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Lucas J. Sterzinger and Adele L. Igel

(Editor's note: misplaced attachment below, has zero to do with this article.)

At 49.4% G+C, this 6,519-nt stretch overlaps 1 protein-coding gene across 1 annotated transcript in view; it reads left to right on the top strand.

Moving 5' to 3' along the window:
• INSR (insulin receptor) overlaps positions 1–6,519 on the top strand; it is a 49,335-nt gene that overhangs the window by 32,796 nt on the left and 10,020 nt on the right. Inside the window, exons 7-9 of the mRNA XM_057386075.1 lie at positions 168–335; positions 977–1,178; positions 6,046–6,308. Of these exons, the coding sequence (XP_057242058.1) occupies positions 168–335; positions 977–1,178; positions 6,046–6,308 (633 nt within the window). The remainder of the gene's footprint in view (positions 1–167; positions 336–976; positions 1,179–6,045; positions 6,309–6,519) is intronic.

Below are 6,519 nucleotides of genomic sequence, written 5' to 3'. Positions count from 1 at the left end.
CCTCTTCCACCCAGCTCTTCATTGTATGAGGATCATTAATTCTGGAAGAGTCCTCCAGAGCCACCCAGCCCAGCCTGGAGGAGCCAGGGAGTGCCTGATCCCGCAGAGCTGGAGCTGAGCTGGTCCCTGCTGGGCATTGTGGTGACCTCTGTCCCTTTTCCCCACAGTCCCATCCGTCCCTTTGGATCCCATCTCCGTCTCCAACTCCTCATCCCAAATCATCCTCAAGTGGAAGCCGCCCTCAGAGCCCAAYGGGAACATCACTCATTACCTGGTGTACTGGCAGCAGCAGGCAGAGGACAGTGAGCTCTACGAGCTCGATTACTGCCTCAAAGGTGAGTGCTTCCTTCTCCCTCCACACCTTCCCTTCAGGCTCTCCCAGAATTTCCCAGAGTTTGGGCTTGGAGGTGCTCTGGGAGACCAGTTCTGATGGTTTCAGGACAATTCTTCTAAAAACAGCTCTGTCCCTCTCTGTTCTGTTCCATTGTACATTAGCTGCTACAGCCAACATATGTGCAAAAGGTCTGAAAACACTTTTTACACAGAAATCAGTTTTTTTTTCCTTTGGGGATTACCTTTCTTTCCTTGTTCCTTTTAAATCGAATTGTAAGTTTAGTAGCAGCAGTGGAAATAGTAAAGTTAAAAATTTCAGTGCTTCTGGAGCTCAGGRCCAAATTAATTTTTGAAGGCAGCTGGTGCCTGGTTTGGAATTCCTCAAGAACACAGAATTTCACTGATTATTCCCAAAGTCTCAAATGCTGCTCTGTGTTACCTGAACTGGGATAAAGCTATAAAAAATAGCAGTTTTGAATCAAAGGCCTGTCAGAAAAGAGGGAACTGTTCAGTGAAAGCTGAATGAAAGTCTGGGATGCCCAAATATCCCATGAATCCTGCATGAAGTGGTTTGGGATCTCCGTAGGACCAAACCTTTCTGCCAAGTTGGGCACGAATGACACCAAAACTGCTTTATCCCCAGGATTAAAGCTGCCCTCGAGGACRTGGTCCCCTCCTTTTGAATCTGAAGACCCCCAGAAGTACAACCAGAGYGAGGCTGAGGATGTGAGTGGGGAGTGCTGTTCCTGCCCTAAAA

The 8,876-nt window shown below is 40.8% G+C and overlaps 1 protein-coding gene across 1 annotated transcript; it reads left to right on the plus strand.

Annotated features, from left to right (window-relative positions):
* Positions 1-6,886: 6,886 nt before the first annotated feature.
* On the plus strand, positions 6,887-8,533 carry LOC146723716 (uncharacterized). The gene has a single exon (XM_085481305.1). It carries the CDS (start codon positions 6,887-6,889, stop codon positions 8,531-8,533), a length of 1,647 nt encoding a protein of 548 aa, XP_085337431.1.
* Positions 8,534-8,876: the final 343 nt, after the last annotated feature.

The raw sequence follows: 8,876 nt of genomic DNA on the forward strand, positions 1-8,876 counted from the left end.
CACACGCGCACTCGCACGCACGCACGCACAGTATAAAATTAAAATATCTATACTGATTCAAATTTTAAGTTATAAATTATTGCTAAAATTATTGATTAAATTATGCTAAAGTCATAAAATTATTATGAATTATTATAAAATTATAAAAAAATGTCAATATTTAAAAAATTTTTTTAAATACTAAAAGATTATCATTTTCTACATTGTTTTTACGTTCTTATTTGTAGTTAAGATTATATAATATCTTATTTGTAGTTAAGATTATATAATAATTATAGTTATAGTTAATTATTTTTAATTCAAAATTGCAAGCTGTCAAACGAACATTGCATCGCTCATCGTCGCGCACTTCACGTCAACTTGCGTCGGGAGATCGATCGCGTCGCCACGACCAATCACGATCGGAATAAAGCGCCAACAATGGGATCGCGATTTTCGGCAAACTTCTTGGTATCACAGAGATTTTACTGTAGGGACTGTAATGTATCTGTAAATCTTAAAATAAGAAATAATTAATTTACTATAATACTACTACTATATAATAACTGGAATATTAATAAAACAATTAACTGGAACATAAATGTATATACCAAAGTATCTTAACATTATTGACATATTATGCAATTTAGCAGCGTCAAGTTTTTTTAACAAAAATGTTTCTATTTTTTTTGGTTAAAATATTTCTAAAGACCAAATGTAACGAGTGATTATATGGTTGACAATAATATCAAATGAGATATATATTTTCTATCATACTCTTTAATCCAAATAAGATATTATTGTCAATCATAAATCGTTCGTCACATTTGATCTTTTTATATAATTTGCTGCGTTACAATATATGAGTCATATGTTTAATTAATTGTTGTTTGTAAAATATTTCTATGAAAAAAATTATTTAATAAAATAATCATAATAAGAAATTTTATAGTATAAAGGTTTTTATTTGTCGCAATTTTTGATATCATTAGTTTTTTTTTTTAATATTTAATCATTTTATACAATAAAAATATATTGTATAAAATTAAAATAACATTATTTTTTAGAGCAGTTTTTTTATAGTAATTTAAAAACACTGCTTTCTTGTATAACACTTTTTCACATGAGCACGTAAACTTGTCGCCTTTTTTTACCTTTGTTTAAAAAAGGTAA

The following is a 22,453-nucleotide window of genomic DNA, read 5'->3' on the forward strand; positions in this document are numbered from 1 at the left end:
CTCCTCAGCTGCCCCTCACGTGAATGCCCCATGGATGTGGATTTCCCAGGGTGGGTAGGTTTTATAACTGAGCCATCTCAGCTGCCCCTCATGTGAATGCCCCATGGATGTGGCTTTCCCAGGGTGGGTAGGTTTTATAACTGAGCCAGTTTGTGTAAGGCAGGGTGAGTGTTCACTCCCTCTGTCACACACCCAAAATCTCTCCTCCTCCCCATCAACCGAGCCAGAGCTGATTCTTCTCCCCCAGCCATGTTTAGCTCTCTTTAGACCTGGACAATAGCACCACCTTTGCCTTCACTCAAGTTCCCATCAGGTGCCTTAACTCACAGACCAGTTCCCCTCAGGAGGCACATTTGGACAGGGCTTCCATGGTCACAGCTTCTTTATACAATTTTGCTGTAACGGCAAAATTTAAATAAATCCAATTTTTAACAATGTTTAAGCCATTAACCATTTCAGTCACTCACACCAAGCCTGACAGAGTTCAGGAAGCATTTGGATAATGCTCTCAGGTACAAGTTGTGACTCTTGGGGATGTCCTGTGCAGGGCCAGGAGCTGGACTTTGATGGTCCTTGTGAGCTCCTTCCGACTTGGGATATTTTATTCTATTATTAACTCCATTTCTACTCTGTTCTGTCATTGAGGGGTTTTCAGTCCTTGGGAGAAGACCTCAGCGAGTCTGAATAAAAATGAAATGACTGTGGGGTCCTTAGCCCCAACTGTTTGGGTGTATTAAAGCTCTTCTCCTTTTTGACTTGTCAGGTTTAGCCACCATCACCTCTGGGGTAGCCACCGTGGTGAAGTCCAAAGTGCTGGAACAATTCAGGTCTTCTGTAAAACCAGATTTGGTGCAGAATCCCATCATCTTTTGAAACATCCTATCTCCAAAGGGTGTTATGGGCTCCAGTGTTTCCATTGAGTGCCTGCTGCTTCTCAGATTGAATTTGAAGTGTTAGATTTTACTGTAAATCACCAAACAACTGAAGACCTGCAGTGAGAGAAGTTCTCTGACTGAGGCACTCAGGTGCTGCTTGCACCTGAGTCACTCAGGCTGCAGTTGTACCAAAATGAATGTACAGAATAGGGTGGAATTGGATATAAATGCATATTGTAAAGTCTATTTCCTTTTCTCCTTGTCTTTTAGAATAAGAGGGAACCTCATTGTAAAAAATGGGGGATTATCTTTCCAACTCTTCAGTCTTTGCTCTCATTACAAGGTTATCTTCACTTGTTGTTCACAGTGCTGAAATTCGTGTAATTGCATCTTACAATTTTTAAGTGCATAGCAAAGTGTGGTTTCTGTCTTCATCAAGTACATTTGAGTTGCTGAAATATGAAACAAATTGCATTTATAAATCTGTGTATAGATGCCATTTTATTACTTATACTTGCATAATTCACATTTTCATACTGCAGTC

Many factors are at play in determining the amount and distribution of mountain snowfall predicted by weather models; among them is the influence of assumed ice habit. Ice habit is necessarily greatly simplified in microphysics schemes and uncertainty remains in how best to model ice processes. In this study we simulate a Sierra Nevada snowfall event driven by an extratropical cyclone in February 2014. We have simulated the storm with four fixed-habit types as well as with an ice habit scheme that is variable in time and space. In contrast to some previous studies, we found substantially smaller sensitivity of total accumulated precipitation amount and negligible changes in spatial distribution to the ice habit specification. The reason for smaller sensitivity seems to be linked to strong aggregation of ice crystals in the model. Nonetheless, while changes in total accumulated precipitation were small, changes in accumulated ice hydrometeors were larger. The variable-habit simulation produced up to 37% more ice precipitation than any of the fixed-habit simulations with an average increase of 14%. The variable-habit simulation led to a maximization of ice growth in the atmosphere and, subsequently, ice accumulation at the surface. This result points to the potential importance of accounting for the time and space variation of ice crystal properties in simulations of orographic precipitation.

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